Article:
Unfortunately, an investor simply can't rinse off the small cap risk, while just expecting the higher return. Consequently, a prudent small cap portfolio approach must be considered to overcome some of the unique risks.

The chart below demonstrates the growth of a single dollar invested in the stock market in 1929 and its investment performance all the way till 2015. The performance of Small Caps makes a compelling case for portfolio allocation.

Graycell Advisors - Small Cap Stocks Performance

Growth of $1 from 1926 to 2015 || Source: Dimensional Fund Advisors


Favorable Environment for Small Cap Stocks

Small caps tend to do well when there are expectations for improving economic growth. This leads to a higher risk tolerance and consequently improving risk appetite for speculative investments.

That is the scenario the market has been witnessing and continues to do so into 2017.

The three pillars of stock market valuation, Economy, Earnings, and Monetary Policy continue to remain in alignment for supporting higher valuations. This was discussed in greater detail in the article, "Still Waiting For A Correction? Market Outlook For 2017."

As long as these pillars remain supportive of valuations, the risk-tolerance will remain high, which will assist small cap stocks, as represented by the Russell 2000 and S&P 600 (SLY), to continue pushing towards new highs.

The IBD/TIPP Economic Optimism Index is at a multi-year high, along with many other confidence indicators discussed in the Market Outlook 2017 article. This bodes well for the economy, which is poised to ratchet up, and so should the small caps.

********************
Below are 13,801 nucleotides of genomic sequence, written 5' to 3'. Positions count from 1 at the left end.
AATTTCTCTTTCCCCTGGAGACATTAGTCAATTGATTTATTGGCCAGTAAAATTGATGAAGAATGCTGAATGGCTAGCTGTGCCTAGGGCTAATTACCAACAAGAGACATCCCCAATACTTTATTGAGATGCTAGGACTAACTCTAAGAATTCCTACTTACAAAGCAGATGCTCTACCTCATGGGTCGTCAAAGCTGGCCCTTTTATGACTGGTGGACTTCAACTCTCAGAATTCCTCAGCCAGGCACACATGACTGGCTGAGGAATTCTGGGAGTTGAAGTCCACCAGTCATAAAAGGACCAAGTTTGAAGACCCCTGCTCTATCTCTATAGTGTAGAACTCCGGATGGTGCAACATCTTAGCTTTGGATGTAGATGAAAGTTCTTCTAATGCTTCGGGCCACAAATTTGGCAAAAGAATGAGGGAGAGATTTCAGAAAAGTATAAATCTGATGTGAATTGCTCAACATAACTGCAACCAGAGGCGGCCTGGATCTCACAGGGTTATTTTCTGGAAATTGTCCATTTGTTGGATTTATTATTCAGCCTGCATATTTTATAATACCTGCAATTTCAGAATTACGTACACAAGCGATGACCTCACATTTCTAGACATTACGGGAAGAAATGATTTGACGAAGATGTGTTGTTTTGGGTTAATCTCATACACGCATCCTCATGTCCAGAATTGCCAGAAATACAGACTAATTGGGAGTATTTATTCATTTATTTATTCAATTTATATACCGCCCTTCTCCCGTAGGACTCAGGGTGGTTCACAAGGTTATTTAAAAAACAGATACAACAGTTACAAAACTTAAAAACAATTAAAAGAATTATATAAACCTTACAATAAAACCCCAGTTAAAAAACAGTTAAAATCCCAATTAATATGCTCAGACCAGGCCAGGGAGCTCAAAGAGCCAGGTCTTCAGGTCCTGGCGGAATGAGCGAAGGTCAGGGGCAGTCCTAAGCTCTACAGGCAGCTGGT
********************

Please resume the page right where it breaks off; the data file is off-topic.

Graycell Advisors - IBD/TIPP Small Business Optimism



The enduring power of small caps must be considered seriously by investors in their portfolio allocation decision. The additional return can make a very substantial impact over the long term, as conveyed by the $1 Growth chart above, which also underscores how long-term investors are rewarded for their patience.

It is vitally important to build a portfolio of small caps to manage the risk prudently as opposed to investing in 1 or 2 stocks. Be prepared for volatility for that is inherent in the stock market and even more so in small cap performance, particularly in risk-flight markets. Once an investor has taken care of managing the downside, as much as is practically possible, the upside takes care of itself over time. Our return over many years in the small caps has been based with that in mind, and it has served us well.

We believe the small cap rally should continue this year. There are a number of promising small cap companies across many industries, including Clovis Oncology (CLVS), Resolute Energy (REN), Clayton Williams Energy (CWEI), Array Biopharma Inc (ARRY), Kemet (KEM), Achaogen (AKAO), Pier 1 Imports (PIR), Atwood Oceanics (ATW),Mechel Oao (MTL), CVR Energy (CVI), Fairmount Santrol (FMSA), and Navistar (NAV), to name a few. Small-cap exposure can also be acquired through ETFs like iShares Small Cap , iShares Growth (IWO), and iShares Value (IWN).

The Graycell Small Cap Model Portfolio may presently or in the past own some or all of the stocks mentioned in the article.

Please point out any errors or share your viewpoint below in the Comment section.

As always, kindly do your own due diligence.

The article can be read here on Seeking Alpha.